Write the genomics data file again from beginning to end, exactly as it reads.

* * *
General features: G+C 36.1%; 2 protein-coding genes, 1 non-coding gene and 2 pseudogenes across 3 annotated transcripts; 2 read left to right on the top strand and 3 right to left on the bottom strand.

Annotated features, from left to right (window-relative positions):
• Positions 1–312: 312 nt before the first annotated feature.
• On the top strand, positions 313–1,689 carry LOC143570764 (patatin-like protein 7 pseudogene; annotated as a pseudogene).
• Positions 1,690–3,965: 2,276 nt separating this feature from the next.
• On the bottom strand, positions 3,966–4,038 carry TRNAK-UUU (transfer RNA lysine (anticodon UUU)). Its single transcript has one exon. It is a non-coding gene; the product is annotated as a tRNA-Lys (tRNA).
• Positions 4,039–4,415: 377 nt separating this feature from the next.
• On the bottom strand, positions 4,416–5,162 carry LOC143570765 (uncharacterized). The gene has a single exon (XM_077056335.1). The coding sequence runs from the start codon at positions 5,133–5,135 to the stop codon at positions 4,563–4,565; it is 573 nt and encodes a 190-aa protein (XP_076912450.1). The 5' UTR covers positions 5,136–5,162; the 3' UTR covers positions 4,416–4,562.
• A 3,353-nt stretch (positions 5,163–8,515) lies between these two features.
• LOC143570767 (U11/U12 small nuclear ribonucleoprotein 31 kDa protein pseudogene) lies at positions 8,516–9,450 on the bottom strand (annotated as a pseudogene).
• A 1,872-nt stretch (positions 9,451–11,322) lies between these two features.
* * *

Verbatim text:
General features: G+C 36.1%; 2 protein-coding genes, 1 non-coding gene and 2 pseudogenes across 3 annotated transcripts; 2 read left to right on the top strand and 3 right to left on the bottom strand.

Annotated features, from left to right (window-relative positions):
• Positions 1–312: 312 nt before the first annotated feature.
• On the top strand, positions 313–1,689 carry LOC143570764 (patatin-like protein 7 pseudogene; annotated as a pseudogene).
• Positions 1,690–3,965: 2,276 nt separating this feature from the next.
• On the bottom strand, positions 3,966–4,038 carry TRNAK-UUU (transfer RNA lysine (anticodon UUU)). Its single transcript has one exon. It is a non-coding gene; the product is annotated as a tRNA-Lys (tRNA).
• Positions 4,039–4,415: 377 nt separating this feature from the next.
• On the bottom strand, positions 4,416–5,162 carry LOC143570765 (uncharacterized). The gene has a single exon (XM_077056335.1). The coding sequence runs from the start codon at positions 5,133–5,135 to the stop codon at positions 4,563–4,565; it is 573 nt and encodes a 190-aa protein (XP_076912450.1). The 5' UTR covers positions 5,136–5,162; the 3' UTR covers positions 4,416–4,562.
• A 3,353-nt stretch (positions 5,163–8,515) lies between these two features.
• LOC143570767 (U11/U12 small nuclear ribonucleoprotein 31 kDa protein pseudogene) lies at positions 8,516–9,450 on the bottom strand (annotated as a pseudogene).
• A 1,872-nt stretch (positions 9,451–11,322) lies between these two features.